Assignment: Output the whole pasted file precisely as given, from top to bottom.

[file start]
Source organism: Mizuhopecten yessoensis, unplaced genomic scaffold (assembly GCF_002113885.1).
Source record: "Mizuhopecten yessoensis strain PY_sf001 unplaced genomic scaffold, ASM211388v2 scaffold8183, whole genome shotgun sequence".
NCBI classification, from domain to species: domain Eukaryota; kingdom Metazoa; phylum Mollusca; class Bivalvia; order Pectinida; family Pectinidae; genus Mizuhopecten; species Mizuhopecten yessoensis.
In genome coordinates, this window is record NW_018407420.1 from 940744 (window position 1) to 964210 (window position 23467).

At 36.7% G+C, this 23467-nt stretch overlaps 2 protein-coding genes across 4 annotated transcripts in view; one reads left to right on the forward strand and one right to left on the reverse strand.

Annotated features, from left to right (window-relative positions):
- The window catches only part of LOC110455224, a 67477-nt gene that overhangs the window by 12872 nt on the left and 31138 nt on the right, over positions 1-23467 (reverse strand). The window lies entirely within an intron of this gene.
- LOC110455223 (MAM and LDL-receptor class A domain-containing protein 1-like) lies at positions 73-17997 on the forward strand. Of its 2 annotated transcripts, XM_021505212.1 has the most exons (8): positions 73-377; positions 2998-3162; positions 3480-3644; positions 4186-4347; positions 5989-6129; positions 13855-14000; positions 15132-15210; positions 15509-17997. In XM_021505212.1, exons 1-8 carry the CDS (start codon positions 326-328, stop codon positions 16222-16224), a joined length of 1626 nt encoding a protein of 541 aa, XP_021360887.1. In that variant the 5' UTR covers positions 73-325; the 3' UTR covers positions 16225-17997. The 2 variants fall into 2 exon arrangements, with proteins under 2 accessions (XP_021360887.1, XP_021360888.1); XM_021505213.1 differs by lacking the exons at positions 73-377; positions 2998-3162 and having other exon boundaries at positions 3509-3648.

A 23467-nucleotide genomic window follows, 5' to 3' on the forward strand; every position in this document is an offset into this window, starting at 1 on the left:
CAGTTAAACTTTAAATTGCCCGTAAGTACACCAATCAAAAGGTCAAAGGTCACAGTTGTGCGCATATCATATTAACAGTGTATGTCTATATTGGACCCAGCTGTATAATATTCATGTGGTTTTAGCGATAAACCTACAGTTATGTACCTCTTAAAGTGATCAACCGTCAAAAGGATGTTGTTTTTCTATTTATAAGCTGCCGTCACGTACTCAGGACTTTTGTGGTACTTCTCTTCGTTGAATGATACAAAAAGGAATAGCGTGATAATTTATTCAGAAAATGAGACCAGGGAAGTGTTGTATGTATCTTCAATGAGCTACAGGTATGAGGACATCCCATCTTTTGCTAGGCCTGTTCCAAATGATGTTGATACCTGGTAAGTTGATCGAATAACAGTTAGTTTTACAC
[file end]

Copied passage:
Source organism: Mizuhopecten yessoensis, unplaced genomic scaffold (assembly GCF_002113885.1).
Source record: "Mizuhopecten yessoensis strain PY_sf001 unplaced genomic scaffold, ASM211388v2 scaffold8183, whole genome shotgun sequence".
NCBI classification, from domain to species: domain Eukaryota; kingdom Metazoa; phylum Mollusca; class Bivalvia; order Pectinida; family Pectinidae; genus Mizuhopecten; species Mizuhopecten yessoensis.
In genome coordinates, this window is record NW_018407420.1 from 940744 (window position 1) to 964210 (window position 23467).

At 36.7% G+C, this 23467-nt stretch overlaps 2 protein-coding genes across 4 annotated transcripts in view; one reads left to right on the forward strand and one right to left on the reverse strand.

Annotated features, from left to right (window-relative positions):
- The window catches only part of LOC110455224, a 67477-nt gene that overhangs the window by 12872 nt on the left and 31138 nt on the right, over positions 1-23467 (reverse strand). The window lies entirely within an intron of this gene.
- LOC110455223 (MAM and LDL-receptor class A domain-containing protein 1-like) lies at positions 73-17997 on the forward strand. Of its 2 annotated transcripts, XM_021505212.1 has the most exons (8): positions 73-377; positions 2998-3162; positions 3480-3644; positions 4186-4347; positions 5989-6129; positions 13855-14000; positions 15132-15210; positions 15509-17997. In XM_021505212.1, exons 1-8 carry the CDS (start codon positions 326-328, stop codon positions 16222-16224), a joined length of 1626 nt encoding a protein of 541 aa, XP_021360887.1. In that variant the 5' UTR covers positions 73-325; the 3' UTR covers positions 16225-17997. The 2 variants fall into 2 exon arrangements, with proteins under 2 accessions (XP_021360887.1, XP_021360888.1); XM_021505213.1 differs by lacking the exons at positions 73-377; positions 2998-3162 and having other exon boundaries at positions 3509-3648.

A 23467-nucleotide genomic window follows, 5' to 3' on the forward strand; every position in this document is an offset into this window, starting at 1 on the left:
CAGTTAAACTTTAAATTGCCCGTAAGTACACCAATCAAAAGGTCAAAGGTCACAGTTGTGCGCATATCATATTAACAGTGTATGTCTATATTGGACCCAGCTGTATAATATTCATGTGGTTTTAGCGATAAACCTACAGTTATGTACCTCTTAAAGTGATCAACCGTCAAAAGGATGTTGTTTTTCTATTTATAAGCTGCCGTCACGTACTCAGGACTTTTGTGGTACTTCTCTTCGTTGAATGATACAAAAAGGAATAGCGTGATAATTTATTCAGAAAATGAGACCAGGGAAGTGTTGTATGTATCTTCAATGAGCTACAGGTATGAGGACATCCCATCTTTTGCTAGGCCTGTTCCAAATGATGTTGATACCTGGTAAGTTGATCGAATAACAGTTAGTTTTACAC